Winners And Losers

Now that Tom Emmer has conceded in the governor’s race, it’s time to figure out who the other winners and losers were during this race.


Conservatism:  Lori Sturdevant may not have gotten the message yet, but the “Independent Republican”  of “progressive Republican” politics in Minnesota is dead, dead, dead.  And nobody’s going to visit the grave.  This election put a railroad spike through the forehead of the party of Durenberger, Carlson and the post-Watergate “DFLers-with-nicer-suits” version of the Minnesota GOP.  The biggest victory in this past election – next to two chambers in the Legislature – was the one for the soul of the MNGOP.

The House And Senate GOP Caucuses: They can run 100 campaigns with an amazing degree of success!  Who knew?!

SocialCons: I’ll confess; I became a Tom Emmer supporter the day he said he didn’t care about gay marriage in this election (though he opposed it personally and in the legislature).  Emmer steered well clear of social issues in the campaign – even refusing to discuss abortion in the final debate at the Fitzgerald Theatre, two days before the election.   The Tea Party was aggressively ecumenical on social issues. 

Would Emmer have gotten 8,000 more votes had he hit on gay marriage and abortion?  There’s some evidence that it might have helped, even in “purple” Minnesota. 


The “Star/Tribune” Poll and the Humphrey Institute Poll:  Is there a case to be made, anywhere at all, that either of these polls shouldn’t be immediately scrapped?  Someone show me.

The Media:  It was almost as if the media had a “hands off” order from some “mythical” central media control center; “don’t touch Dayton”.  There were so many questions that needed to be asked; none of them got asked, at least not during the calendar year 2010.   Granting the media any credibility at all at covering partisan elections should be considered grounds for stripping peoples’ rights for incompetence.

The DFL: The DFL’s endorsed candidate – Margaret Anderson-Kelliher, for those who’ve forgotten – continued the “Kiss Of Death” streak for the DFL endorsement, losing a squeaker to Dayton.  The DFL lost both chambers of the Legislature.  Their chanting-points bots noted that the DFL got plenty of votes – but those were concentrated in a small number of blowout urban races.  And they lost the great DFL fortress, the Eighth District, as well as watching the Third and Sixth districts turn ever redder. 

Brian Melendez better hope he’s got a union job…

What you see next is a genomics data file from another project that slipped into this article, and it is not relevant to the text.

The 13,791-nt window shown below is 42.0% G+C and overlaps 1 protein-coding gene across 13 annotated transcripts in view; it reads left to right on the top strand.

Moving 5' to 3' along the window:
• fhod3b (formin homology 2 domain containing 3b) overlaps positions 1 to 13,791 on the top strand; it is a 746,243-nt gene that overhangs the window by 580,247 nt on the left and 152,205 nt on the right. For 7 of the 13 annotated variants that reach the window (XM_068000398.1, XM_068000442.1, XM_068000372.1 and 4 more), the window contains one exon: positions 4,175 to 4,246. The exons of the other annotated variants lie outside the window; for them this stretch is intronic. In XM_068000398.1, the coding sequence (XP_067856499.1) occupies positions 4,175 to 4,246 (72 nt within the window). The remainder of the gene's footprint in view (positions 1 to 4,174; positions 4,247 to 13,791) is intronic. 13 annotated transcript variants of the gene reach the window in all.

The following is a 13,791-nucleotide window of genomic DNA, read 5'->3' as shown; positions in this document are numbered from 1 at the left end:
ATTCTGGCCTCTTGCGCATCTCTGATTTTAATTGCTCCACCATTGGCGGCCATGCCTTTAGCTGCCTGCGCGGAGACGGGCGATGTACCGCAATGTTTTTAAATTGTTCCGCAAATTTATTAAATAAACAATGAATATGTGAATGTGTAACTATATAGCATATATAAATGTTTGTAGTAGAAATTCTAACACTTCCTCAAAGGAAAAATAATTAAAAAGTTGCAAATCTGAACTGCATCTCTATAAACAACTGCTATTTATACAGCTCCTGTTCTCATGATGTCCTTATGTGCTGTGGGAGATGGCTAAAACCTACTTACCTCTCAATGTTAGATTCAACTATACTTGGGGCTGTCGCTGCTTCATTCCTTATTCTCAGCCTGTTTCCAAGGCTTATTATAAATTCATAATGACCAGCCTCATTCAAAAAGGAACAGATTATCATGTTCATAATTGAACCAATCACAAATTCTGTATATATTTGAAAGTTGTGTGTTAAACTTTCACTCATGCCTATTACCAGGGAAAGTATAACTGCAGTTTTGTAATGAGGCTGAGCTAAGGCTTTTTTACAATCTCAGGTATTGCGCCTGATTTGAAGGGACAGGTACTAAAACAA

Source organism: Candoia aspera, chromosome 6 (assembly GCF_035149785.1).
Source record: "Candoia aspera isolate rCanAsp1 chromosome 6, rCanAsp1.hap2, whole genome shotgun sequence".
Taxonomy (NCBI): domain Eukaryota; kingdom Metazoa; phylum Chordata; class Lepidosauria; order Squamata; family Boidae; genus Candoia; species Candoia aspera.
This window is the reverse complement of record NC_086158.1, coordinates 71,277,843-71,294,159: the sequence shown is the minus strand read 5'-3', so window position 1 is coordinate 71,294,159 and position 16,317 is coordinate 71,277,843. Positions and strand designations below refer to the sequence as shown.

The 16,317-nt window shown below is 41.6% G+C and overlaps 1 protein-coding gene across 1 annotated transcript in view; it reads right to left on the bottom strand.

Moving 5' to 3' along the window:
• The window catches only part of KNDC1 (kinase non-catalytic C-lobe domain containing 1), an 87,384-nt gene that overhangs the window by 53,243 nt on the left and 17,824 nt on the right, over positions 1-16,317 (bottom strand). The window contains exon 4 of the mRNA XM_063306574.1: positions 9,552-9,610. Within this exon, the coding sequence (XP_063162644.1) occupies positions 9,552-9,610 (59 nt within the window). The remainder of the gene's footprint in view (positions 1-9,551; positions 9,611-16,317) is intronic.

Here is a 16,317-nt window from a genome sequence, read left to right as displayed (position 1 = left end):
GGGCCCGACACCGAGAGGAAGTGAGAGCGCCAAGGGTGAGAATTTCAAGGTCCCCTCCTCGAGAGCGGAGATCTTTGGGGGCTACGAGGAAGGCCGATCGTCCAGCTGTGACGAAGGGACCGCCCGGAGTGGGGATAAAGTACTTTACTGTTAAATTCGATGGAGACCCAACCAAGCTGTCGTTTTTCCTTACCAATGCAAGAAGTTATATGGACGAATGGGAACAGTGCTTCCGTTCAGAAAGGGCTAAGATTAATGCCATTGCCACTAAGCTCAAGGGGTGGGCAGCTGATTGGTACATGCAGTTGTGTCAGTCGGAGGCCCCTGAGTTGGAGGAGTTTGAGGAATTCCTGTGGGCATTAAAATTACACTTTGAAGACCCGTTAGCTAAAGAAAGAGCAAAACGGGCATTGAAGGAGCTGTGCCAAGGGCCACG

The “Independence” Party: It’s official; the IP is nothing but a tactical prop for both of the major parties. 

Mark Ritchie: Without a DFL legislature to hide behind, the Secretary of State stands to have the lid ripped off his little DFL vote-manufacturing machine.

7 thoughts on “Winners And Losers

  1. I really like Tom Emmer and regret that he lost but I think it is pretty clear his absolute refusal to address the social issues cost him the election. That is the biggest reason Cravaack ran way ahead of Emmer in the 8th district.

  2. Mark Ritchie needs a thorough application of tar followed by a liberal sprinkling of feathers.

  3. I’m certain the GOP is making plans on how to handle Schemer Ritchie next time around.

  4. You forgot to add George Soros to the “WIN” column, Mitch. Say what you will, but whatever he paid, he’s getting his money’s worth out of his Minnesota Soros of State.

  5. If the SoCons sat at home because of Emmer’s demurring on Gay marriage and Abortion (and I’m assuming you don’t propose that they voted for Horner or Dayton instead), then like Chamberlain, they were offered the choice between war and dishonor, chose dishonor, and will get war anyway.

  6. On the social issues, it was a matter of style and substance. Addressing a contentious social issue by saying “I don’t care about it” was a slap in the face to those who do care about it. As if there was something wrong with them for putting a priority on it.

    A more patient explanation (and tone) that he’s a social conservative, but the issue probably wouldn’t be on the Governor’s plate in the next 4 years and in the mean time, economics would be his focus, would have achieved the same end without alienating potential voters (like pro-family, pro-life Iron rangers who voted for Cravaack). But that’s not who Emmer is, something that was clear before the GOP nominating convention. The ability to communicate persuasively to a state prone to reflexively voting for DFL’ers is a skill that GOP candidates and delegates should take more seriously in the future.

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